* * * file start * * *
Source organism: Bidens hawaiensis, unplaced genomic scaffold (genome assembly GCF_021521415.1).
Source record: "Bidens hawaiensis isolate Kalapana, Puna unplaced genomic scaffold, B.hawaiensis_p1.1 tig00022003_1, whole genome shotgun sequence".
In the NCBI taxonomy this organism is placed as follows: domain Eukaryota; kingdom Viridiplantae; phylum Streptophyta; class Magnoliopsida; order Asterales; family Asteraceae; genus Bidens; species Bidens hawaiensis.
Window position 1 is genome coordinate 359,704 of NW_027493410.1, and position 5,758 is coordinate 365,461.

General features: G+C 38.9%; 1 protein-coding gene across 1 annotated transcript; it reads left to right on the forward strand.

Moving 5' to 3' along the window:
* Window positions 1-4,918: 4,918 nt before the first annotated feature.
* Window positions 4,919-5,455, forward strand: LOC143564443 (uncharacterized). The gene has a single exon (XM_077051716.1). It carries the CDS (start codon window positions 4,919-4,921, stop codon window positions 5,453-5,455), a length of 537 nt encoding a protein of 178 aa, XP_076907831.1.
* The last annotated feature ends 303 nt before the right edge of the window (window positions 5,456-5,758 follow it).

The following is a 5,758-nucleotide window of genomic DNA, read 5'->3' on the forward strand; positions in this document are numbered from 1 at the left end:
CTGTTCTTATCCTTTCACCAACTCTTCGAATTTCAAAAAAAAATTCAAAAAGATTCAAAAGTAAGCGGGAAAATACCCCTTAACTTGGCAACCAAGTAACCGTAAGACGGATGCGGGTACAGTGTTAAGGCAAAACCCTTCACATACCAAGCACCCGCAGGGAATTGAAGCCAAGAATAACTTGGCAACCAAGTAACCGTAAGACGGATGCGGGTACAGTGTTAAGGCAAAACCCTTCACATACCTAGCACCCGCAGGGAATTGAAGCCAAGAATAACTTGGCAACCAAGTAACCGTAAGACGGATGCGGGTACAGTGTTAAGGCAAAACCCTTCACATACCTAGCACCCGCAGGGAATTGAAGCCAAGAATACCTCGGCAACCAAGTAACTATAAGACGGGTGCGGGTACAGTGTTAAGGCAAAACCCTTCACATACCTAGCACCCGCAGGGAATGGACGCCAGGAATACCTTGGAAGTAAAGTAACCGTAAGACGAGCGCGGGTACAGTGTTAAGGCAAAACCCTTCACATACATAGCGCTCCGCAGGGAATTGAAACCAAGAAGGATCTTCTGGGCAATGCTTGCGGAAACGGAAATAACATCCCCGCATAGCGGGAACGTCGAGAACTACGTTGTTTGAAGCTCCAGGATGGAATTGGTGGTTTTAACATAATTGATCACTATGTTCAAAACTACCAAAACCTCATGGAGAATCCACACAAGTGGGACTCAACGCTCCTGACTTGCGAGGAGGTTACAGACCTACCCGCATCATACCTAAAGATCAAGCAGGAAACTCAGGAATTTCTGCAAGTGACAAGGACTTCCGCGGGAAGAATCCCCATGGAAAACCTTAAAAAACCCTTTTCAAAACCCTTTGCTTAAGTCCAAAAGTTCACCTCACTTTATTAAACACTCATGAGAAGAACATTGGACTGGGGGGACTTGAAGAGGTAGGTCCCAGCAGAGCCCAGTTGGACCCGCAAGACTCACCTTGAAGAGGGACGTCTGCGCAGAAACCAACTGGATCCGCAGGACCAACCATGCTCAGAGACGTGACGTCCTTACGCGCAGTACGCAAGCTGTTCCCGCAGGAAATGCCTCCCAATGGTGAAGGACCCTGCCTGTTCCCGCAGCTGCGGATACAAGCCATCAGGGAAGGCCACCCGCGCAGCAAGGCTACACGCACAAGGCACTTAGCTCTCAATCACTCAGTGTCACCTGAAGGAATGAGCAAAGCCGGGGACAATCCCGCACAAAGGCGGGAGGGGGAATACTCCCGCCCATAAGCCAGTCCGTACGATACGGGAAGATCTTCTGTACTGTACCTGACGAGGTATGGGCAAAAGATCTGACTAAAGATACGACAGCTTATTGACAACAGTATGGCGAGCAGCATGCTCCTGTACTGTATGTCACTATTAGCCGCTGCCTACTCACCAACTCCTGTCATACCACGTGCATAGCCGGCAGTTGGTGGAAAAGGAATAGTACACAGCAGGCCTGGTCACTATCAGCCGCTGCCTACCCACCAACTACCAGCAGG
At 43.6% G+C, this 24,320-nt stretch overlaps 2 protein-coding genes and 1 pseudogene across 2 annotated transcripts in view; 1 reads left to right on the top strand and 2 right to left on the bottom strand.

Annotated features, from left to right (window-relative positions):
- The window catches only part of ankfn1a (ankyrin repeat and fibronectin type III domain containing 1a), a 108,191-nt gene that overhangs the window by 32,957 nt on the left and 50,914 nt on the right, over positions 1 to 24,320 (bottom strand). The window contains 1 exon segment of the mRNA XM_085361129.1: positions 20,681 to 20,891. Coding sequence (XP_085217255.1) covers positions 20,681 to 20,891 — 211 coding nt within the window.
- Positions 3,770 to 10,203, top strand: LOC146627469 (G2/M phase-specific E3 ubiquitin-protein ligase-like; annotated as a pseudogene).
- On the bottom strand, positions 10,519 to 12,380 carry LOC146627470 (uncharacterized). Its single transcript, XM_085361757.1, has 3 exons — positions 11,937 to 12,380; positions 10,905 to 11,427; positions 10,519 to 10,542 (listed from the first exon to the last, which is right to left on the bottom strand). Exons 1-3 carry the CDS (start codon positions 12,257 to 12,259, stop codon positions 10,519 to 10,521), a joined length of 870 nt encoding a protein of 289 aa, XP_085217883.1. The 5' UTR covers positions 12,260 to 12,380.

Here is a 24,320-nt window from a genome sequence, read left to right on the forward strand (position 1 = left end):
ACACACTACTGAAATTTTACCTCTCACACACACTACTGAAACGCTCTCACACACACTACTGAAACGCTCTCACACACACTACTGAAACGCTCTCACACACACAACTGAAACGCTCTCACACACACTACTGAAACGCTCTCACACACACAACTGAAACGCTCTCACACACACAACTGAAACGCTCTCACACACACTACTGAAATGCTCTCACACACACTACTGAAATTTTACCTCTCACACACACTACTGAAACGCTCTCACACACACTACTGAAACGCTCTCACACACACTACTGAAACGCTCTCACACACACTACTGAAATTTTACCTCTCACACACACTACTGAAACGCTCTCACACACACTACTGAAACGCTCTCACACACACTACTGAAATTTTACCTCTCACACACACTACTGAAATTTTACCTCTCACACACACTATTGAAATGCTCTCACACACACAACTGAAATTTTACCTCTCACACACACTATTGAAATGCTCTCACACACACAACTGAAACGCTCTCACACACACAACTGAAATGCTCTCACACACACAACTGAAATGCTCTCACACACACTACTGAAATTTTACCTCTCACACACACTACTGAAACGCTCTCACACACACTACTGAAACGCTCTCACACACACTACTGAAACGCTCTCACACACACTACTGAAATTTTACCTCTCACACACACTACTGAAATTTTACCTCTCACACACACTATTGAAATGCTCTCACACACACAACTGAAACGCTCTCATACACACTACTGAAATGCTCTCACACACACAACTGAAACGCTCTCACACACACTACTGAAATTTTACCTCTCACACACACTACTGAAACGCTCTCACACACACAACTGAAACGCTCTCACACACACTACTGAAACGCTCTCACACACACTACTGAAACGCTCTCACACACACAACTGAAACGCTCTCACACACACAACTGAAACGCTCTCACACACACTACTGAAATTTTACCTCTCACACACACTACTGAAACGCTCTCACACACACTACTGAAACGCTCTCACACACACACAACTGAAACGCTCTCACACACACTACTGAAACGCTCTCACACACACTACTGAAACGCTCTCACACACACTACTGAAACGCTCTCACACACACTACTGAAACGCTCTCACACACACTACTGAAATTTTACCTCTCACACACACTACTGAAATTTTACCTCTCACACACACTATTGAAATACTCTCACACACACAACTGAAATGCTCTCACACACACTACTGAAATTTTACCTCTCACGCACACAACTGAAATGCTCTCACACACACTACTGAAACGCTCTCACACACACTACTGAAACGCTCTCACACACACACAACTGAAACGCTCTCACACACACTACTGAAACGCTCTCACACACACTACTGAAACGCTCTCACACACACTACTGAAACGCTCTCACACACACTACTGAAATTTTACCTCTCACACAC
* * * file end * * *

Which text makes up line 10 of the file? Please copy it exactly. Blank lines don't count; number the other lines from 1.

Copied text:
The following is a 5,758-nucleotide window of genomic DNA, read 5'->3' on the forward strand; positions in this document are numbered from 1 at the left end: